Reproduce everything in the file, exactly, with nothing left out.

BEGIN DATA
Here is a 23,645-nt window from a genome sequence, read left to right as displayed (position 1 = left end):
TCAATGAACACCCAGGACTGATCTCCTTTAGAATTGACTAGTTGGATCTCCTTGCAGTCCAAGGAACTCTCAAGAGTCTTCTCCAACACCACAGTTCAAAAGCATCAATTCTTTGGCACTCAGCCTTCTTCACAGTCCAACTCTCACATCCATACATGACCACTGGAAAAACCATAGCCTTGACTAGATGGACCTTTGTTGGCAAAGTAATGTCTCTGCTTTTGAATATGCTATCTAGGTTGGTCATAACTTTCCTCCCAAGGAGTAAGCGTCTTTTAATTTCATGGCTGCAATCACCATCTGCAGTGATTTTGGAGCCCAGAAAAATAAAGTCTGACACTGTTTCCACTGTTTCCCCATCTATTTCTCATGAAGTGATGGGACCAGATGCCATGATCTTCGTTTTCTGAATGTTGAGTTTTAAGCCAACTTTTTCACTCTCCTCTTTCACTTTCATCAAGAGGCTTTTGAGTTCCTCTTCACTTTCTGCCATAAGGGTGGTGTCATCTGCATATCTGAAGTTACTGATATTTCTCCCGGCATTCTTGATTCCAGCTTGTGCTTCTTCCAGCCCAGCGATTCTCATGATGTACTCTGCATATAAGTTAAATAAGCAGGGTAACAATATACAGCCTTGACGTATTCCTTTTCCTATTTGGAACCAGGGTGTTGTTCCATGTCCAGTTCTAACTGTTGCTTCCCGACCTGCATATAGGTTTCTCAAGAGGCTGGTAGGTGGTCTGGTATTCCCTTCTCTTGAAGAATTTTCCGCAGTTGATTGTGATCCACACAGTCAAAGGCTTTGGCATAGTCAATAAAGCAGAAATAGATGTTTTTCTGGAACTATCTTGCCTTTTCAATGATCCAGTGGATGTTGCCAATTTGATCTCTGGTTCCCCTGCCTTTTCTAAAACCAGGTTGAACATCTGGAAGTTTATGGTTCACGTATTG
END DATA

Here is a 23,645-nt window from a genome sequence, read left to right as displayed (position 1 = left end):
TCAATGAACACCCAGGACTGATCTCCTTTAGAATTGACTAGTTGGATCTCCTTGCAGTCCAAGGAACTCTCAAGAGTCTTCTCCAACACCACAGTTCAAAAGCATCAATTCTTTGGCACTCAGCCTTCTTCACAGTCCAACTCTCACATCCATACATGACCACTGGAAAAACCATAGCCTTGACTAGATGGACCTTTGTTGGCAAAGTAATGTCTCTGCTTTTGAATATGCTATCTAGGTTGGTCATAACTTTCCTCCCAAGGAGTAAGCGTCTTTTAATTTCATGGCTGCAATCACCATCTGCAGTGATTTTGGAGCCCAGAAAAATAAAGTCTGACACTGTTTCCACTGTTTCCCCATCTATTTCTCATGAAGTGATGGGACCAGATGCCATGATCTTCGTTTTCTGAATGTTGAGTTTTAAGCCAACTTTTTCACTCTCCTCTTTCACTTTCATCAAGAGGCTTTTGAGTTCCTCTTCACTTTCTGCCATAAGGGTGGTGTCATCTGCATATCTGAAGTTACTGATATTTCTCCCGGCATTCTTGATTCCAGCTTGTGCTTCTTCCAGCCCAGCGATTCTCATGATGTACTCTGCATATAAGTTAAATAAGCAGGGTAACAATATACAGCCTTGACGTATTCCTTTTCCTATTTGGAACCAGGGTGTTGTTCCATGTCCAGTTCTAACTGTTGCTTCCCGACCTGCATATAGGTTTCTCAAGAGGCTGGTAGGTGGTCTGGTATTCCCTTCTCTTGAAGAATTTTCCGCAGTTGATTGTGATCCACACAGTCAAAGGCTTTGGCATAGTCAATAAAGCAGAAATAGATGTTTTTCTGGAACTATCTTGCCTTTTCAATGATCCAGTGGATGTTGCCAATTTGATCTCTGGTTCCCCTGCCTTTTCTAAAACCAGGTTGAACATCTGGAAGTTTATGGTTCACGTATTG